Residents on the north edge of Bayville got a big break when storm winds shifted early Monday evening and began blowing from the south, pushing the storm surge and incoming waves back toward Connecticut.
The receding waters left village streets littered with starfish, shrimp, seaweed and seashells.
Before the wind shift, Bayville residents had reported widespread basement and first-floor flooding, from 6 inches to 5 feet of standing water. The change in the storm, however, prevented even worse damage at the high tide at midnight -- which had been predicted to be the peak flooding time.
Brian Ward, of Howard Road, said he and his family left Bayville on Monday before the tide cut off Bayville's only exit. "We left at high tide yesterday afternoon when the waves were breaking over the sea wall and we didn't feel confident, because we have three children," Ward said.
The family went to stay with friends in Lattingtown, and Ward came back on his own on Tuesday to clean up. He found 4 or 5 feet of water in the basement, though by mid-morning it had drained down through the village's sandy soil.
"We have no damage on the first or second floor, luckily," he said. "We got very lucky considering the strength of the storm."
At one point during the storm, Bayville was entireley cut off because both of the only access roads were covered with water. The western access road, Bayville Avenue, was reopened Monday afternoon and remains open.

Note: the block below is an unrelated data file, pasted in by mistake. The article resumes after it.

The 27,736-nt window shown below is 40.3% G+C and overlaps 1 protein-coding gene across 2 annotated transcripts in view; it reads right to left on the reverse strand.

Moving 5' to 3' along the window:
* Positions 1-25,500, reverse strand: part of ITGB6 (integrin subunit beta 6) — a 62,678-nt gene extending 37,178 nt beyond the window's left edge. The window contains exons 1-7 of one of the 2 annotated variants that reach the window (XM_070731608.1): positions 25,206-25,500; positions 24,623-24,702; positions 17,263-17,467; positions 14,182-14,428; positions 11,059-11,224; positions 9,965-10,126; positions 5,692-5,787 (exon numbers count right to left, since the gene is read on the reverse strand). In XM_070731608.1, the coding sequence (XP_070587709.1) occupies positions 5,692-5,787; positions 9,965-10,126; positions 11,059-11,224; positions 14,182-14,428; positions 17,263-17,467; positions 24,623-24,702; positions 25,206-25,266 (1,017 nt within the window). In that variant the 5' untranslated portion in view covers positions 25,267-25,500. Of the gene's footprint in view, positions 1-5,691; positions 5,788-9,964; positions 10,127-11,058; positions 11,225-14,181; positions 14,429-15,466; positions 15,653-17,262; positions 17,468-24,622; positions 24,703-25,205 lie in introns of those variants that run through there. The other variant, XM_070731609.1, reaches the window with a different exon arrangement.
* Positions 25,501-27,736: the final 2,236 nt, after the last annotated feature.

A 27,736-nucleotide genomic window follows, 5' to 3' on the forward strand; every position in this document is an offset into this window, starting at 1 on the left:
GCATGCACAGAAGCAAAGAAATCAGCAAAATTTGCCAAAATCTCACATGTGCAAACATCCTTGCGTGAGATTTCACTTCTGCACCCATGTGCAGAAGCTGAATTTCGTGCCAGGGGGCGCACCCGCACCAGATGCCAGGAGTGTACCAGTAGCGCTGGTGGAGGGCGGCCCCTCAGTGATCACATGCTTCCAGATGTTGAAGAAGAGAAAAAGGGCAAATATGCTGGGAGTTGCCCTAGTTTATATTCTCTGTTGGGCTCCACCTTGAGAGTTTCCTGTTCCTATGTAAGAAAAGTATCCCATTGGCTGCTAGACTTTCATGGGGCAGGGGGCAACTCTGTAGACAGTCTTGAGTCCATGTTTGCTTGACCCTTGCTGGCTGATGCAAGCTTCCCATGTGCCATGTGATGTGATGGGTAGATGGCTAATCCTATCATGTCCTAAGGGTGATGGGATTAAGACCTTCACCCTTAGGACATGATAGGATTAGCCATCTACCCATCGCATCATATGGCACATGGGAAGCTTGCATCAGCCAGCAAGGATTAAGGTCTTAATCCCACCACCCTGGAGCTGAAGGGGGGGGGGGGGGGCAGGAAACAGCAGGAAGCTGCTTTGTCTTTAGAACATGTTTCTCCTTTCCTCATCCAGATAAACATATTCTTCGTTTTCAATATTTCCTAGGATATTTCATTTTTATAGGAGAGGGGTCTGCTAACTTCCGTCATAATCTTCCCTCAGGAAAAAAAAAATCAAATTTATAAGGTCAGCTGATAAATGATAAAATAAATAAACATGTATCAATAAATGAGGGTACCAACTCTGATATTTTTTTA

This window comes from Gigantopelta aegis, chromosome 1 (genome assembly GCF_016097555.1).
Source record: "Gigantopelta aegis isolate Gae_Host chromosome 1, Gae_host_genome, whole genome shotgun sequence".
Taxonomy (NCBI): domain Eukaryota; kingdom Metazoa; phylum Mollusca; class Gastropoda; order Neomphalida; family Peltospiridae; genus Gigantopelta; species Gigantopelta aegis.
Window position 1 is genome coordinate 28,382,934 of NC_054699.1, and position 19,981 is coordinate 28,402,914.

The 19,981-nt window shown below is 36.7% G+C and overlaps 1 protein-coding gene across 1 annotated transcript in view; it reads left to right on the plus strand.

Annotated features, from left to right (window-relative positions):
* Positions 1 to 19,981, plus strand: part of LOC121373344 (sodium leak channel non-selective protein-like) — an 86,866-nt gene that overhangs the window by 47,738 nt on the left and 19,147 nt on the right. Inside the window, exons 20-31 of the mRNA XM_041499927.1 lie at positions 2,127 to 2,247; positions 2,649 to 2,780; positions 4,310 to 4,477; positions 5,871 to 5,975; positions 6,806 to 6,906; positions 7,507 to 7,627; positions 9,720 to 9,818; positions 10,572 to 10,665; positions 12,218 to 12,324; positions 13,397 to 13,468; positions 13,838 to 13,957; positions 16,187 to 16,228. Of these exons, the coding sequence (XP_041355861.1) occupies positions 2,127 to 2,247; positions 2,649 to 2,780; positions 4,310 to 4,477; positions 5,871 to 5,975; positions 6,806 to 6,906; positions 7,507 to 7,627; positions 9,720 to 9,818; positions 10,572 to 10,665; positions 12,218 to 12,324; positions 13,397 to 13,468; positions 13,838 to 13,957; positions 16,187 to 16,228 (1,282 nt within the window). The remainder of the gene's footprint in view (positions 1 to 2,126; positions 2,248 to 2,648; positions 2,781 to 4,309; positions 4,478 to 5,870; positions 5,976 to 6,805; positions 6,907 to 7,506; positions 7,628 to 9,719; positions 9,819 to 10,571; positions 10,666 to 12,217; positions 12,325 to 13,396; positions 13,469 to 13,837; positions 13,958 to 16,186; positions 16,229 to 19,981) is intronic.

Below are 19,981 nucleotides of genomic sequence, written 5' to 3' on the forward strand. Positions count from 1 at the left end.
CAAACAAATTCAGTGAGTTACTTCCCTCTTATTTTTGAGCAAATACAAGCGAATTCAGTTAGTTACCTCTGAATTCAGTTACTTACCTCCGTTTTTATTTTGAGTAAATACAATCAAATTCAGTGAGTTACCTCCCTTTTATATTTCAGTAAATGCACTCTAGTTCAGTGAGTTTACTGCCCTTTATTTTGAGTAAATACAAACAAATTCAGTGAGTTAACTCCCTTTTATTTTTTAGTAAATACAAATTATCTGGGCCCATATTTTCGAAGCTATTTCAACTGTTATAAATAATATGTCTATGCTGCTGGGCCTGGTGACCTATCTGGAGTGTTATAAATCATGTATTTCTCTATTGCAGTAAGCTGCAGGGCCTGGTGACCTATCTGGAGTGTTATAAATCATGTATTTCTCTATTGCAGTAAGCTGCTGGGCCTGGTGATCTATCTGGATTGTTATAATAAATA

One section of the second access road, West Shore Road, which runs through Mill Neck and connects Oyster Bay to Bayville, collapsed during the storm surge generated Monday evening by Sandy, officials said. Two of the other sections were undermined, leaving the asphalt top with nothing below it. The collapse was near Cleft Road.
West Shore Road was strewn with debris and its power lines were leaning precariously.
Nine boats, including three large sailboats, washed up on the shore along the roadway.
The county was preparing to do a three-phase project to reconstruct all two miles of West Shore Road and the seawall that supports it.
The first phase of the project was stalled for several months by the late Nassau County Legislature's Presiding Officer, Peter Schmitt, as officials attempted to determine if the road was owned by the county.
The issue was resolved in September, when Schmitt finally announced he would let the work proceed. But the collapse occurred before vital roadwork could begin.
The collapse only compounded the access issue.